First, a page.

Tools that can collect live data from IoT devices and offer real-time alerts, dashboards, and advanced analytics are essential for a proactive security stance. Ensure that your observability tools are scalable and can handle the vast amount of data generated by IoT devices.

Deploy Runtime Security Measures

Runtime security refers to the protective measures that are in place while IoT devices and applications are running. This includes the use of behavior analytics tools to detect anomalies in device behavior that may indicate a compromise. 

Deploy a runtime security tool that can be integrated into IoT devices to detect and block threats in real-time. Furthermore, ensure that devices can securely communicate with control servers to receive timely instructions for mitigating detected threats.

 

How Can we Help: Deterministic IoT Security with Sternum

Sternum is an IoT security and observability platform, which lets you meet and exceed the security requirements of IoT product security certifications, as well as standards and regulations such as UL 2900, TIR 57, and the FDA Cybersecurity Guidance.

Embedded in the device itself, Sternum provides deterministic protection from known and unknown (zero-day) threats, including software supply chain vulnerabilities. These patented security features are complemented by robust observability features that granularly monitor and log all device functions, provide real-time operational and business intelligence, and leverage AI for rapid anomaly detection and alerting.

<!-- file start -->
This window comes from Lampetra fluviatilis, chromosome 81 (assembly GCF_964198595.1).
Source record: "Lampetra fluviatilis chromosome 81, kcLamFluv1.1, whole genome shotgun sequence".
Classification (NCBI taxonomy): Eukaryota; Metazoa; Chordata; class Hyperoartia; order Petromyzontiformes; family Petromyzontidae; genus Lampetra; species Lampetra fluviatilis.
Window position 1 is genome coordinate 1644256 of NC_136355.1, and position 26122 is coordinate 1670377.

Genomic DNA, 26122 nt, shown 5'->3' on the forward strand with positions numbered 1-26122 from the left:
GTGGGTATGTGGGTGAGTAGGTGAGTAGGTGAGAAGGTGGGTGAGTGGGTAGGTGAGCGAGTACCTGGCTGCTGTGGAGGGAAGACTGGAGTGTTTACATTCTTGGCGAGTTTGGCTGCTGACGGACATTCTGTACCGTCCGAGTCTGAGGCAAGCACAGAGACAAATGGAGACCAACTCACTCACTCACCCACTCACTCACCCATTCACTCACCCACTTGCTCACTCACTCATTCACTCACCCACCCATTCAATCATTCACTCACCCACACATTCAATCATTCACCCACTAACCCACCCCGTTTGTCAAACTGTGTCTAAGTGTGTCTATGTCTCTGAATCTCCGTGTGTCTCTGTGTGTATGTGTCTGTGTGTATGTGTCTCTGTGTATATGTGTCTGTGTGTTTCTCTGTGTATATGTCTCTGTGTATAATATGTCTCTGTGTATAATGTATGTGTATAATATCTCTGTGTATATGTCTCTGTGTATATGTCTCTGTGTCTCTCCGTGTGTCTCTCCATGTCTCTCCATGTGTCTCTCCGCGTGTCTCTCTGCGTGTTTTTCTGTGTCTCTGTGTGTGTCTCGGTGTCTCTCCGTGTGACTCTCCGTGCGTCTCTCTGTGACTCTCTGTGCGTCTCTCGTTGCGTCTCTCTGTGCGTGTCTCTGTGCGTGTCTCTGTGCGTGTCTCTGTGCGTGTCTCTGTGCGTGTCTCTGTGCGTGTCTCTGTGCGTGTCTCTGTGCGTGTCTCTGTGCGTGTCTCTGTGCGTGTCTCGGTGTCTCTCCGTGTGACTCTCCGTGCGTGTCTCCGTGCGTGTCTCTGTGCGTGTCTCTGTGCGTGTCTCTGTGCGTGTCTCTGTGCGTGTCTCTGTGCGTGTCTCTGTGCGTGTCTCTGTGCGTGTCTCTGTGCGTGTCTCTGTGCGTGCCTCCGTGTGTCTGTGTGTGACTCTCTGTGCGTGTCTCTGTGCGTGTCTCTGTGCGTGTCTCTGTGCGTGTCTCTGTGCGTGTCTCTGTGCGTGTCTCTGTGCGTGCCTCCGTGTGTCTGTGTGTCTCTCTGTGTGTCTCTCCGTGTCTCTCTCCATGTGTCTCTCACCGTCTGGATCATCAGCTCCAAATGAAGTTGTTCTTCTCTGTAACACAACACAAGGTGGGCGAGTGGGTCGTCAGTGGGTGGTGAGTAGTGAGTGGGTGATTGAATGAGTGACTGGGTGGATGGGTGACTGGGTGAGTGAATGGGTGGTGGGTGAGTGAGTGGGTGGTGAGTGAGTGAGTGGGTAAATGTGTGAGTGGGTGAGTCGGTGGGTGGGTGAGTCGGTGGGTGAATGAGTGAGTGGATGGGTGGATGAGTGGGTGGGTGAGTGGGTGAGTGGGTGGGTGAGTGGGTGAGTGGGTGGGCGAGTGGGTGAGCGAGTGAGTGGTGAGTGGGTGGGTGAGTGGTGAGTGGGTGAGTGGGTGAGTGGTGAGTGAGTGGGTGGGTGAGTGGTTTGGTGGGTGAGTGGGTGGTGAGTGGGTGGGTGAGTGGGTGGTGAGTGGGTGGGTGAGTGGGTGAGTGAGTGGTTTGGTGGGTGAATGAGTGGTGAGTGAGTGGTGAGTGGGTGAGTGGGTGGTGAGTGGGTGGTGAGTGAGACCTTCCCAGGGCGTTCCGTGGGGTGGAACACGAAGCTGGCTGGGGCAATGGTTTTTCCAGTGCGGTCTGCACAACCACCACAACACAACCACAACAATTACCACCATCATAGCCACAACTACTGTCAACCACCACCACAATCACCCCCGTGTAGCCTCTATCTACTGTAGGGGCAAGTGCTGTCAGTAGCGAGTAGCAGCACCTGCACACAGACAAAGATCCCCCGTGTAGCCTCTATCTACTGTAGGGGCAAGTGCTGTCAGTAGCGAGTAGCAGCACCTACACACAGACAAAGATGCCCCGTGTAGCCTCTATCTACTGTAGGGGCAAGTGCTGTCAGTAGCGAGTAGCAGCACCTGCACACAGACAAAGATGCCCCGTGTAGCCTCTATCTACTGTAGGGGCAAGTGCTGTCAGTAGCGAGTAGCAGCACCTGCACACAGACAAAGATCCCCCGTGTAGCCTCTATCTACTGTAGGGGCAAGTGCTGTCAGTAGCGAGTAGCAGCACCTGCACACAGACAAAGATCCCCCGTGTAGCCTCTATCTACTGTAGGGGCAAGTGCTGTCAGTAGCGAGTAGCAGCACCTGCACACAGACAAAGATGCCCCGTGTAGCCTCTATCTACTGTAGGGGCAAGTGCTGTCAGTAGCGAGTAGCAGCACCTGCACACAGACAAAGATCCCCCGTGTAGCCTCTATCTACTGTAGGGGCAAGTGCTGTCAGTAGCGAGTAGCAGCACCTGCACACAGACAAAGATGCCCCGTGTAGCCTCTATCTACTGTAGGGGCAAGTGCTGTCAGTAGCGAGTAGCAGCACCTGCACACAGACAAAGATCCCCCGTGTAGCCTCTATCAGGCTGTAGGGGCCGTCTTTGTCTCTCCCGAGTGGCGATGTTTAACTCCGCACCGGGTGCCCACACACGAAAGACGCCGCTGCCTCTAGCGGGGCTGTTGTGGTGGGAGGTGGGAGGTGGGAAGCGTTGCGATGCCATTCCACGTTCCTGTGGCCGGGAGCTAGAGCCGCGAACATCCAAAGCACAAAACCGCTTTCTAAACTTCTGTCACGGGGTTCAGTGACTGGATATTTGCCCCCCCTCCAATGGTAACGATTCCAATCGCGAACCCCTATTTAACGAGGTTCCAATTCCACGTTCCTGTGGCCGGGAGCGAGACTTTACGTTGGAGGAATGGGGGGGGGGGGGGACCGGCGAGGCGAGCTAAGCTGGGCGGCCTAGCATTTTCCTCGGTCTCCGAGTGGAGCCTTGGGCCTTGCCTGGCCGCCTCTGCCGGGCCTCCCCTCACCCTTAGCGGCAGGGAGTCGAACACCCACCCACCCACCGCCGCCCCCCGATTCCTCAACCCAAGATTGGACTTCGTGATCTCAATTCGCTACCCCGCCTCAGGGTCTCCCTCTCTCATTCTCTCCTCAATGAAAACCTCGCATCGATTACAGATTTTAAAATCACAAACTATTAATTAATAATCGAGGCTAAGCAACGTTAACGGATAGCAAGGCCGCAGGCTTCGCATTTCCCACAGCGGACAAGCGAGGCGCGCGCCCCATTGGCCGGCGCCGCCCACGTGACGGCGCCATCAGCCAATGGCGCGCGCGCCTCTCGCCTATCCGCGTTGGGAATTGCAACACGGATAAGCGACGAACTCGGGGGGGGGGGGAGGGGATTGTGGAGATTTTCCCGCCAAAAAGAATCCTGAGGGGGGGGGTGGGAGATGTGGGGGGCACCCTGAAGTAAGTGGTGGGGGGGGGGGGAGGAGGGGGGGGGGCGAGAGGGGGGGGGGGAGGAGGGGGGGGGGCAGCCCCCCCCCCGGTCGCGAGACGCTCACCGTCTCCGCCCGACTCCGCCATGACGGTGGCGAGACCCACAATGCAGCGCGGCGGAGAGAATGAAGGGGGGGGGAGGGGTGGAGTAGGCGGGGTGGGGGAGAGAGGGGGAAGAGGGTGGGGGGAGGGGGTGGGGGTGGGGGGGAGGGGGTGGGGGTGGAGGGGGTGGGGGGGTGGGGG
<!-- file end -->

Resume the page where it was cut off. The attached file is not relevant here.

Sternum operates at the bytecode level, making it universally compatible with any IoT device or operating system, including RTOS, Linux, OpenWrtZephyr, Micirum, and FreeRTOS. Plus, it has a low overhead of only 1-3%, even on legacy devices.

To learn more about how we help MDMs streamline IoT security and and build scalable and reliable products, check out this customer webinar we did with Medtronic:

Learn more about Sternum for IoT security

Related content: Read our guide about IoT security challenges

See Additional Guides on Key Data Security Topics

Together with our content partners, we have authored in-depth guides on several other topics that can also be useful as you explore the world of data security.

Incident Response

Authored by Cynet

Ransomware Protection

Authored by Cynet

Object Storage

Authored by Cloudian

JUMP TO SECTION

Enter data to download case study

By submitting this form, you agree to our Privacy Policy.